amfAR, The Foundation for AIDS Research

amfAR Fellows Make Important Leaps in Vaccine Research

March 2, 2005HIV has baffled researchers for 20 years. Because of its remarkable ability to avoid destruction by the immune system, the virus has made the development of an effective AIDS vaccine a very elusive goal so far. But two amfAR research fellows have achieved separate breakthrough discoveries that promise to change the landscape of vaccine research and help bring us closer to an effective AIDS vaccine. 

 GP120 core
Dr. Chen's diagram detailing the complexity of the gp120 protein

n the February 24 issue of the prestigious journal Nature, Dr. Bing Chen, working with colleagues at Harvard University, described for the first time the structure of the gp120 protein on the surface of the virus before it makes its first contact with target cells. The research paper details the massive shape changes the protein undergoes after it makes that initial cell contact.

“Knowing what gp120 looks like before it binds to human cells gives us some of our best clues as to what a vaccine should look like,” explained Dr. Chen. “HIV in its unbound state, before it attaches to CD4, is what we need to go after in terms of generating the most effective immune responses against the virus.”

Dr. Chen’s research was called “a technical tour de force” in an accompanying editorial in Nature by Dr. Peter Kwong, a prominent vaccine researcher at the National Institutes of Health’s Vaccine Research Center. Researchers have been trying to generate pictures of unbound gp120 for 20 years but, as with other aspects of the virus, it has proven to be a slippery target—one that Dr. Chen has finally managed to pin down. While HIV has many tricks up its sleeve, this work by Dr. Chen and his colleagues gives researchers a new tool in the search for a fatal weakness that could be exploited in the design of an AIDS vaccine.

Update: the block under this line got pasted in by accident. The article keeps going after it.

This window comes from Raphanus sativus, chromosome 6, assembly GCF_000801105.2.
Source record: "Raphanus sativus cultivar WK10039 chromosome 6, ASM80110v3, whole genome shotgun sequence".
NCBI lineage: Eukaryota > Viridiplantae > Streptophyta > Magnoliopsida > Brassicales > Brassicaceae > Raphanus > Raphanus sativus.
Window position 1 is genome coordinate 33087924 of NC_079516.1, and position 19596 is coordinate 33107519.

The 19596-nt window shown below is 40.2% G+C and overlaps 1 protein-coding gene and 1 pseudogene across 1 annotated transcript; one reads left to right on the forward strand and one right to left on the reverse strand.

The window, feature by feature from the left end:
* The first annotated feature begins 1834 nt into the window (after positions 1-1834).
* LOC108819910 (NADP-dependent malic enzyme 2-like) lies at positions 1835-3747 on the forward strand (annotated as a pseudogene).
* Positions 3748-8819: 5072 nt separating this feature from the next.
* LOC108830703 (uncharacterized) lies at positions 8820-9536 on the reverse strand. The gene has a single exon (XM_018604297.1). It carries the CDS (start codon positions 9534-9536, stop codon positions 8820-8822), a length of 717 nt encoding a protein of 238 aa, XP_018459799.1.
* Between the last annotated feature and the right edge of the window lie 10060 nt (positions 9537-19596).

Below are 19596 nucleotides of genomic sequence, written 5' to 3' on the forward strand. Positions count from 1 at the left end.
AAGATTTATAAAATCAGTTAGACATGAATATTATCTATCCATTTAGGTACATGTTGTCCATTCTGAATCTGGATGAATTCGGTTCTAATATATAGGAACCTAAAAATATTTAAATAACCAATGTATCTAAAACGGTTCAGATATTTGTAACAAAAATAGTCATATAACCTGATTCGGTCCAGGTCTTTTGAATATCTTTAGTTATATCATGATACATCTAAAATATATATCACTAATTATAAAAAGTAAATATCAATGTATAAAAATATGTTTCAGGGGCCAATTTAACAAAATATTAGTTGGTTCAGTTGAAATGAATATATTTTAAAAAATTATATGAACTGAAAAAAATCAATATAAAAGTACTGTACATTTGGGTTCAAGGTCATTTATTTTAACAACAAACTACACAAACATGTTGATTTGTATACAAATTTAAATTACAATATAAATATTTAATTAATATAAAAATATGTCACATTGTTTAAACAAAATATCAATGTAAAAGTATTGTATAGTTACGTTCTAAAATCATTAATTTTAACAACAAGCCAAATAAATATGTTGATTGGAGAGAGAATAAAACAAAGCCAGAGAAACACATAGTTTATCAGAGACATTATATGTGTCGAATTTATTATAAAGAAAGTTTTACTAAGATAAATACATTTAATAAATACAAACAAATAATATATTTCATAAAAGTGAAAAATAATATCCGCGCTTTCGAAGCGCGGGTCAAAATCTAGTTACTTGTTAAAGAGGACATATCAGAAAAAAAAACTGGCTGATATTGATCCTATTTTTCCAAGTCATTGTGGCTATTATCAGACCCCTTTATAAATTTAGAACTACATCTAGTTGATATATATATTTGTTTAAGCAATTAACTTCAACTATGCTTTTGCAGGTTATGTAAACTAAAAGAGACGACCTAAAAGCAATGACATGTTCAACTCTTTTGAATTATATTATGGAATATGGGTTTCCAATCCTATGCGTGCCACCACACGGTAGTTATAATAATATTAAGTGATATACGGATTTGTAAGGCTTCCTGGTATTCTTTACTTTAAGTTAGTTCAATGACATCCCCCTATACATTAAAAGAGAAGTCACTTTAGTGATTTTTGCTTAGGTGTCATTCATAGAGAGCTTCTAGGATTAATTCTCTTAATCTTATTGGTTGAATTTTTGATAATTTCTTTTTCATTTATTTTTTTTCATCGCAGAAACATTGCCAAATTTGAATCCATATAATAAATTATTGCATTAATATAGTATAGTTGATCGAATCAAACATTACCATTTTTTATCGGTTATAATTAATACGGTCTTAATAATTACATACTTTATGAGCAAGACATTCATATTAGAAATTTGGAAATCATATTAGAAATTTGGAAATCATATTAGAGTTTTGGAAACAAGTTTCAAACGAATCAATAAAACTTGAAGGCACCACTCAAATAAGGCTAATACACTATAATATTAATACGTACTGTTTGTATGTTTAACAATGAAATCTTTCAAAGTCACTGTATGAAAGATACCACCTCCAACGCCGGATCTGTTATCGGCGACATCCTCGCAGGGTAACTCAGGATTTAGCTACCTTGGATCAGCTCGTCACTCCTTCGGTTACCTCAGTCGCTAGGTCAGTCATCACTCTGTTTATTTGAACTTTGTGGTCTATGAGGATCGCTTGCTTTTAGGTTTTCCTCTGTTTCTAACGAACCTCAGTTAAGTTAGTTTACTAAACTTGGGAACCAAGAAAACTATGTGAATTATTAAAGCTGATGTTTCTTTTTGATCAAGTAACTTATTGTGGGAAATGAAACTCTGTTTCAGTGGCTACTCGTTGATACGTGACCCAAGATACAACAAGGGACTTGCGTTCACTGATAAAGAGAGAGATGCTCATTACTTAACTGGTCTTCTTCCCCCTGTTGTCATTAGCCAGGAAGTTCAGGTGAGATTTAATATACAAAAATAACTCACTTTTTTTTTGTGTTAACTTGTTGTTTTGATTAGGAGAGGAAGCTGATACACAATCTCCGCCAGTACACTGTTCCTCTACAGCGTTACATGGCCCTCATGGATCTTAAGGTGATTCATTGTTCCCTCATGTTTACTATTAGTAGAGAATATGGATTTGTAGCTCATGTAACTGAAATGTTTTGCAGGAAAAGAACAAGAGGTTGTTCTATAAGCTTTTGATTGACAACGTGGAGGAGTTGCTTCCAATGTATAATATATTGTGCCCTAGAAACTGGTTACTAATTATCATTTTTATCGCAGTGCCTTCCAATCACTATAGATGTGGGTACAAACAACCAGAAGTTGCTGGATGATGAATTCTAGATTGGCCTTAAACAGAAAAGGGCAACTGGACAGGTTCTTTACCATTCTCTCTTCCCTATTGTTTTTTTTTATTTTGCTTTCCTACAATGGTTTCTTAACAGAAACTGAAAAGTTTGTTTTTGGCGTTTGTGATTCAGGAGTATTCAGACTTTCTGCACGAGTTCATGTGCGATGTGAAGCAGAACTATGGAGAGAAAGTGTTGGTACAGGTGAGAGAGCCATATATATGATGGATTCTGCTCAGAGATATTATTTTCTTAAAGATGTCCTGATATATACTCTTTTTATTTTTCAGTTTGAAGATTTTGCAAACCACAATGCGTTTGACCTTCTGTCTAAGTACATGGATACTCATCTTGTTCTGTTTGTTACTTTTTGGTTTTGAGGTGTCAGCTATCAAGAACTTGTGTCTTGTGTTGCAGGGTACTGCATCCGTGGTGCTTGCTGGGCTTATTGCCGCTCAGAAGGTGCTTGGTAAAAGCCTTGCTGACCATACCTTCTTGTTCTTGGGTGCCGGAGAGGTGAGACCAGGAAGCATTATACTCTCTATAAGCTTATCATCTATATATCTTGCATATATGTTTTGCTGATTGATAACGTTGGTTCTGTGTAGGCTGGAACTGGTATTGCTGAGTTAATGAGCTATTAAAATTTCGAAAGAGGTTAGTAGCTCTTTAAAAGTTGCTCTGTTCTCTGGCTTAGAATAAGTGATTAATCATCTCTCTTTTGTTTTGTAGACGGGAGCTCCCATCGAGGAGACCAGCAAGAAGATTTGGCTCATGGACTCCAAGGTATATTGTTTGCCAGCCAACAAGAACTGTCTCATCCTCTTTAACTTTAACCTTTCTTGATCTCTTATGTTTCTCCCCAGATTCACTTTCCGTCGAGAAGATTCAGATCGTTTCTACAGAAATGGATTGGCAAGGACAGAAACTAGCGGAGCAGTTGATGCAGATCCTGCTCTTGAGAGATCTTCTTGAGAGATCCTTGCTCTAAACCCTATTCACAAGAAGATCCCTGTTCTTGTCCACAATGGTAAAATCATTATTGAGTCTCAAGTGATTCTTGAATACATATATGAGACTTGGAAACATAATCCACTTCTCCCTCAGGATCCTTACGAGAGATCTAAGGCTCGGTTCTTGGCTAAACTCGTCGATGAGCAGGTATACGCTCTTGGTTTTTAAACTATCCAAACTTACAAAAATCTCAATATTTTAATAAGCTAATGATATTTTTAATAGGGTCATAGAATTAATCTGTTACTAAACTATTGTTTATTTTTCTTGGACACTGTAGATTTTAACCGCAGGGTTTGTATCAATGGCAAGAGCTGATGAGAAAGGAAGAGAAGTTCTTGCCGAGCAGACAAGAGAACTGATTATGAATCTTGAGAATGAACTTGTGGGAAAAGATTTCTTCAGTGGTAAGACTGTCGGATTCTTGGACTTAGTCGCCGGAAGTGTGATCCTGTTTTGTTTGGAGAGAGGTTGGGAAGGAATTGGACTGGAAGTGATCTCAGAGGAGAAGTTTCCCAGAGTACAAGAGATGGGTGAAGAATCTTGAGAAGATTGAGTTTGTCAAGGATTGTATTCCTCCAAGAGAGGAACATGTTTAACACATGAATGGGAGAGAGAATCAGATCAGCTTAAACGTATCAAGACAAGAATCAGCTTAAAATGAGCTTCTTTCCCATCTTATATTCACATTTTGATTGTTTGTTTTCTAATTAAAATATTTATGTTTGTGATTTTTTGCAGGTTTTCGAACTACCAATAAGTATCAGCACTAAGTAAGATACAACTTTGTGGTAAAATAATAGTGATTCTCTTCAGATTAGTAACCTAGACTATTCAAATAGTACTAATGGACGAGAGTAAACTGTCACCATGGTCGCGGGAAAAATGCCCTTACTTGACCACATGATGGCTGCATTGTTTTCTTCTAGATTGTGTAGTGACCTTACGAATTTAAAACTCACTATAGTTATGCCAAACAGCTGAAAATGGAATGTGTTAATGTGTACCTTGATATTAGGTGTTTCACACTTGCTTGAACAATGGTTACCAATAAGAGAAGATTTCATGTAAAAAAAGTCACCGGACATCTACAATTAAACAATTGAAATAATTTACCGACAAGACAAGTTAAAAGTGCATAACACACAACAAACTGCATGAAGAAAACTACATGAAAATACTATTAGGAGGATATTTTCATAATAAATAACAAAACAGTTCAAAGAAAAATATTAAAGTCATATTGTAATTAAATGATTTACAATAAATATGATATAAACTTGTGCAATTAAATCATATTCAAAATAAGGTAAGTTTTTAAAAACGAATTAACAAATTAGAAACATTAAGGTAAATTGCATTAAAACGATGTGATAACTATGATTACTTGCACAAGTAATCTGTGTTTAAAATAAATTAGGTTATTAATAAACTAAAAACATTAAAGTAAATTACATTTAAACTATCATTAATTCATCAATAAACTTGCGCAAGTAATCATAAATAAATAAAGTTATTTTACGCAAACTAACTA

Also in February, another amfAR research fellow, Dr. Rosa Cardoso, working with colleagues at the Scripps Research Institute in La Jolla, California, described the structure of a “broadly neutralizing” antibody, which was discovered in a patient roughly ten years ago and since that time has challenged researchers attempting to understand how it works. Neutralizing antibodies are proteins secreted by immune cells and are particularly important in eliminating many infections. This antibody, called 4E10, is described as broadly neutralizing because it can disable, or neutralize, a wide range of HIV strains. Most researchers feel that the ability of a vaccine to elicit antibodies will be the most important characteristic of an AIDS vaccine to prevent HIV infection.

Dr. Cardoso’s report, which appeared in the February issue of the journal Immunity, represents the first successful determination of the structure of this broadly neutralizing antibody and the first physical description of how it interacts with the virus. Why is this important? By knowing what the antibody looks like, and by extension knowing the structure of the region of HIV to which the antibody binds (known as the epitope), researchers could design mimics of the epitope, which can be used as the basis for an AIDS vaccine.

Bing Chen
Dr. Bing Chen 

Both the Chen and Cardoso studies have received significant media attention, including coverage by Reuters, Scientific American, Nature News, and other news sources.